Devotion on Notable First of Bible, (First Book named for a Woman – Ruth), 24 July 2015 Anno Domini
PART VII Providential Care
11 And Boaz answered and said unto her, It hath fully been shewed me, all that thou hast done unto thy mother in law since the death of thine husband: and how thou hast left thy father and thy mother, and the land of thy nativity, and art come unto a people which thou knewest not heretofore. 12 The LORD recompense thy work, and a full reward be given thee of the LORD God of Israel, under whose wings thou art come to trust. 13 Then she said, Let me find favour in thy sight, my lord; for that thou hast comforted me, and for that thou hast spoken friendly unto thine handmaid, though I be not like unto one of thine handmaidens. 14 And Boaz said unto her, At mealtime come thou hither, and eat of the bread, and dip thy morsel in the vinegar. And she sat beside the reapers: and he reached her parched corn, and she did eat, and was sufficed, and left. 15 And when she was risen up to glean, Boaz commanded his young men, saying, Let her glean even among the sheaves, and reproach her not: 16 And let fall also some of the handfuls of purpose for her, and leave them, that she may glean them, and rebuke her not. (Ruth 2:11-16)
Under whose wings have you come trust? If it be the Lord’s wings, your reward is secured in Christ. Ruth realizes she does not ‘fit in’ with the other gleaners and handmaidens of Boaz; yet, Boaz has treated Ruth with the utmost respect and kindness. Boaz has inquired and learned much of the character of Ruth, and he is disposed kindly toward her. Boaz stands in as a type of Christ toward Ruth, His Bride (the Church). It is a wonder to me that the Church, with all of its shortcomings and imperfections have found grace in the eyes of the Lord.
Ruth has asked Boaz a question of profound meaning. It is the same question I have so often asked God when I reflect on such a great salvation that I have been granted by grace through Christ: “Then she fell on her face, and bowed herself to the ground, and said unto him, Why have I found grace in thine eyes, that thou shouldest take knowledge of me, seeing I am a stranger?” This was no pretended affectation on the part of Ruth. Simply look on the circumstances. Ruth is now a very poor young widow who has only recently come to live in Bethlehem. In order to acquire food for nourishment for herself and Naomi, she has come to glean in the fields around Bethlehem. Seemingly by chance, she has chosen the field of Boaz, a very important figure in the city, and even a near kinsman to Naomi. Moreover, Ruth is from Moab – a place that is hateful to the people of Israel. When you answered the call of Christ, there was nothing of worth in your soul to make you a choice disciple. You, too, were a poor, ragged, helpless stranger from a world that was in rebellion against God. It is no surprise that Ruth is shocked by the hospitality and cordiality of Boaz. We are all shocked by the same from Christ.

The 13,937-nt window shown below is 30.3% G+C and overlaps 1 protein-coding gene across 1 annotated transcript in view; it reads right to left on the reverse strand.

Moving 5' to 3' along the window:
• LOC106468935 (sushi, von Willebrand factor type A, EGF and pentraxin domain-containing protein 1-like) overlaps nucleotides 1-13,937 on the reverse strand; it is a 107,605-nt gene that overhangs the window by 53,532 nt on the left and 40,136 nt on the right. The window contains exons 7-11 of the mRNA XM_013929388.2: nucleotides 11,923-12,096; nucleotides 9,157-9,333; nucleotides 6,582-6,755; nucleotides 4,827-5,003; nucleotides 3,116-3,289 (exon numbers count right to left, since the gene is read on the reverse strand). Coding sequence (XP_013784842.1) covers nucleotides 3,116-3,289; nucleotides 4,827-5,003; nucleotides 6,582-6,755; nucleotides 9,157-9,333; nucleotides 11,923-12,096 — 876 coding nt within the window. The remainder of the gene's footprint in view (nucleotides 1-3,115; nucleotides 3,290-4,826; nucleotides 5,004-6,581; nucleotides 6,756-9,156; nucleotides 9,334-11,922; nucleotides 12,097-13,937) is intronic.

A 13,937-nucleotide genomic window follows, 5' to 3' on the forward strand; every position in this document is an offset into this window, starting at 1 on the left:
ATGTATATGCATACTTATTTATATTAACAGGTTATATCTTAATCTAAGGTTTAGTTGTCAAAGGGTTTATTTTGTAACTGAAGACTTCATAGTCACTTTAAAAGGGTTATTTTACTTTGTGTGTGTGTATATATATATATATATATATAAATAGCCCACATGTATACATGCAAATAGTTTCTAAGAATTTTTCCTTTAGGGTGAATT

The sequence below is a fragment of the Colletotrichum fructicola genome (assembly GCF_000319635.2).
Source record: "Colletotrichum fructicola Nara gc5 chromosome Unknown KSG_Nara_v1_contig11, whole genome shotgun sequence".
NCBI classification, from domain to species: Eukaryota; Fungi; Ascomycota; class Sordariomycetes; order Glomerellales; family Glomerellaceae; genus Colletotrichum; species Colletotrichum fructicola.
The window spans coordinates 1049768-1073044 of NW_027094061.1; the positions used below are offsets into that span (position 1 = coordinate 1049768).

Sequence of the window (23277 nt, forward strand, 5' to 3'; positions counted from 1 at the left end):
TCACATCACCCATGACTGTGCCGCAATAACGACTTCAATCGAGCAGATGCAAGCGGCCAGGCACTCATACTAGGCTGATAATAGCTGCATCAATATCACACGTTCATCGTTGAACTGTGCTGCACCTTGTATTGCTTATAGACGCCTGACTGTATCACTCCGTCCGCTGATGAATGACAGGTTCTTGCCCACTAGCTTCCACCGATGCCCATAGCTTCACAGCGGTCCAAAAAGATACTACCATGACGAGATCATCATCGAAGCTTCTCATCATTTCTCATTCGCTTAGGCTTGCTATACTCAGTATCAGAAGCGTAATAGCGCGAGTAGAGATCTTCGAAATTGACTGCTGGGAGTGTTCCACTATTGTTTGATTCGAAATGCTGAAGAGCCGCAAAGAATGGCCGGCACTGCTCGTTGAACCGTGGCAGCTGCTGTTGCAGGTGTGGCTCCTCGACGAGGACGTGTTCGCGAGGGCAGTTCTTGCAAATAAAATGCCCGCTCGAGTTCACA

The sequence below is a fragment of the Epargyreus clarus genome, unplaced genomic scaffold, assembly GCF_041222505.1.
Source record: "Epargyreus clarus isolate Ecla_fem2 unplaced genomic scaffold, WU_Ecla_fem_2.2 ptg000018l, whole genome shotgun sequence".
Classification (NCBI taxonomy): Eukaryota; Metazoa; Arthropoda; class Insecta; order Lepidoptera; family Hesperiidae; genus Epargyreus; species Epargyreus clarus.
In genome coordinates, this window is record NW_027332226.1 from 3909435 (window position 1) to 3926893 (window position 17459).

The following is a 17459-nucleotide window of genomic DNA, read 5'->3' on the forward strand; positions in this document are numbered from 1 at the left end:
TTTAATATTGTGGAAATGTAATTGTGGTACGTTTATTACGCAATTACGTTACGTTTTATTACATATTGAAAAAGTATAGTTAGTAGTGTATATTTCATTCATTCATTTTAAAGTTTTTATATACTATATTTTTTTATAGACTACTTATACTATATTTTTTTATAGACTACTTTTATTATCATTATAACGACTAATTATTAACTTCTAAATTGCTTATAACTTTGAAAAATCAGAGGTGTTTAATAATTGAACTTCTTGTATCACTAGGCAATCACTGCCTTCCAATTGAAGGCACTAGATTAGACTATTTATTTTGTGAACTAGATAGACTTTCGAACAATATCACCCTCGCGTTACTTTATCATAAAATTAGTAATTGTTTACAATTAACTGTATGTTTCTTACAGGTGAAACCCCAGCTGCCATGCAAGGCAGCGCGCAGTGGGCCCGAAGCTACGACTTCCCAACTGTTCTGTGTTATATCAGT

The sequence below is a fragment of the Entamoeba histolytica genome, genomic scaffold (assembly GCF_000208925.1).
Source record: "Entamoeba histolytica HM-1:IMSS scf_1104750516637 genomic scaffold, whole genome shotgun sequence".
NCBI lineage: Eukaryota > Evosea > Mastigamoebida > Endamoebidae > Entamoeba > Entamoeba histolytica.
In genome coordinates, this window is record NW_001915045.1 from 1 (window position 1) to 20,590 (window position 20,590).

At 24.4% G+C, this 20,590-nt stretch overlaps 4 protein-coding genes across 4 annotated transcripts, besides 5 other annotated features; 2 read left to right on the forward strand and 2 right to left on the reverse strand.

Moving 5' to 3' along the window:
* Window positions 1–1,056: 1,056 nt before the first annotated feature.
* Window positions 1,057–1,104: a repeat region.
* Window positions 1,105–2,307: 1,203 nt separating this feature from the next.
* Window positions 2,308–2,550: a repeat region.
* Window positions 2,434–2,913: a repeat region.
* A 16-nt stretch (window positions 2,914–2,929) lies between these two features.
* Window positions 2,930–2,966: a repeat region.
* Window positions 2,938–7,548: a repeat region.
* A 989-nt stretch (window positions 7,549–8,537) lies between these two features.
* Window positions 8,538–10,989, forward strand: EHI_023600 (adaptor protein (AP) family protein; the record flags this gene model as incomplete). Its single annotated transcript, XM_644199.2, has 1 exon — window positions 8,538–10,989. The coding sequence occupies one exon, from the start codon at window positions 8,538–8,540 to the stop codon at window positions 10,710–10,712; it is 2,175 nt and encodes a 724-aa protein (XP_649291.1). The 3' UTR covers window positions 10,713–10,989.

Boaz has not acquired great influence, honor, and wealth by being unwise. He can choose the soil that will produce a good harvest, and he sees that in Ruth. He is ready to give an answer to Ruth. “And Boaz answered and said unto her, It hath fully been shewed me, all that thou hast done unto thy mother in law since the death of thine husband.” The important people of Bethlehem have the ear of Boaz. The news has spread like wild-fire that Naomi has returned from Moab bringing with her a virtuous young widow of her son, Mahlon. It has been whispered in his ear all that is known of this fine young woman. Boaz is much impressed by Ruth’s character and, now, her beauty and virtue. It is one thing of great nobility to honor one’s husband all the days of his life; but it is yet another to continue that honor after his passing as Ruth has done for her mother-in-law, Naomi. Such devotion and loyalty is almost beyond our comprehension. Boaz recognizes this as a mark of distinction for character and human virtue. Boaz continues, “ . . . and how thou hast left thy father and thy mother, and the land of thy nativity, and art come unto a people which thou knewest not heretofore.” Not only has Ruth remained fast by the side of Naomi, but she has given up the heritage she enjoyed in Moab – leaving her friends, family, wealth – all to come with Naomi among a people who were strangers to her.
“The LORD recompense thy work, and a full reward be given thee of the LORD God of Israel, under whose wings thou art come to trust.” Acts of kindness toward the people of God are accounted acts of kindness to the Lord Himself. “I was an hungred, and ye gave me meat: I was thirsty, and ye gave me drink: I was a stranger, and ye took me in: Naked, and ye clothed me: I was sick, and ye visited me: I was in prison, and ye came unto me. Then shall the righteous answer him, saying, Lord, when saw we thee an hungred, and fed thee? or thirsty, and gave thee drink? When saw we thee a stranger, and took thee in? or naked, and clothed thee? Or when saw we thee sick, or in prison, and came unto thee?And the King shall answer and say unto them, Verily I say unto you, Inasmuch as ye have done it unto one of the least of these my brethren, ye have done it unto me.” (Matt 25:35-40) Ruth has been that source of solace for Naomi. We will see, a bit later, how the blessing of Boaz comes to pass in full. Trusting in God, we come to trust under the protecting wings of His only Begotten Son just as Ruth will do by Boaz.